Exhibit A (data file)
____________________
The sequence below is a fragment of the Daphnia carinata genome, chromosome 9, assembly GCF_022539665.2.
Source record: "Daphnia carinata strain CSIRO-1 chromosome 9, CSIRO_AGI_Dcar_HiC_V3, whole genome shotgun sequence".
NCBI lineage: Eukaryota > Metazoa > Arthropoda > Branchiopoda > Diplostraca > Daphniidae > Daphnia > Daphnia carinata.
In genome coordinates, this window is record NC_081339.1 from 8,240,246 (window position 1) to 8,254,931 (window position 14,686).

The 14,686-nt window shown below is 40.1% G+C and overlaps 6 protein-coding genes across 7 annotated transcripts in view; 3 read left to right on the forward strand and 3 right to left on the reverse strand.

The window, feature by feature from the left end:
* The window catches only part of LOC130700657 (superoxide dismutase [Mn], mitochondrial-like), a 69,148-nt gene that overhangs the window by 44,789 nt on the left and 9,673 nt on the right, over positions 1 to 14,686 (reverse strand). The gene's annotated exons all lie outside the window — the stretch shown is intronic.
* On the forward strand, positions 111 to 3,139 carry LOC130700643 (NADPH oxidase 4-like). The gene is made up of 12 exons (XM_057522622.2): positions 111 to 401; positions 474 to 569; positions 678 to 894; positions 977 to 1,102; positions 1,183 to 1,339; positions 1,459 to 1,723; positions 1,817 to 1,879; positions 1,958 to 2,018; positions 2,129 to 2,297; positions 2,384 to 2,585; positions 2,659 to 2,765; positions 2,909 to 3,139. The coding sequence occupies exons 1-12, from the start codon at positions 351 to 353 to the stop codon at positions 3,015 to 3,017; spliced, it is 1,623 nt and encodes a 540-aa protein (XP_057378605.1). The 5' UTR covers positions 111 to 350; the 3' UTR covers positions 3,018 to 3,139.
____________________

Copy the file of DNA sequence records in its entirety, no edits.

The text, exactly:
The sequence below is a fragment of the Daphnia carinata genome, chromosome 9, assembly GCF_022539665.2.
Source record: "Daphnia carinata strain CSIRO-1 chromosome 9, CSIRO_AGI_Dcar_HiC_V3, whole genome shotgun sequence".
NCBI lineage: Eukaryota > Metazoa > Arthropoda > Branchiopoda > Diplostraca > Daphniidae > Daphnia > Daphnia carinata.
In genome coordinates, this window is record NC_081339.1 from 8,240,246 (window position 1) to 8,254,931 (window position 14,686).

The 14,686-nt window shown below is 40.1% G+C and overlaps 6 protein-coding genes across 7 annotated transcripts in view; 3 read left to right on the forward strand and 3 right to left on the reverse strand.

The window, feature by feature from the left end:
* The window catches only part of LOC130700657 (superoxide dismutase [Mn], mitochondrial-like), a 69,148-nt gene that overhangs the window by 44,789 nt on the left and 9,673 nt on the right, over positions 1 to 14,686 (reverse strand). The gene's annotated exons all lie outside the window — the stretch shown is intronic.
* On the forward strand, positions 111 to 3,139 carry LOC130700643 (NADPH oxidase 4-like). The gene is made up of 12 exons (XM_057522622.2): positions 111 to 401; positions 474 to 569; positions 678 to 894; positions 977 to 1,102; positions 1,183 to 1,339; positions 1,459 to 1,723; positions 1,817 to 1,879; positions 1,958 to 2,018; positions 2,129 to 2,297; positions 2,384 to 2,585; positions 2,659 to 2,765; positions 2,909 to 3,139. The coding sequence occupies exons 1-12, from the start codon at positions 351 to 353 to the stop codon at positions 3,015 to 3,017; spliced, it is 1,623 nt and encodes a 540-aa protein (XP_057378605.1). The 5' UTR covers positions 111 to 350; the 3' UTR covers positions 3,018 to 3,139.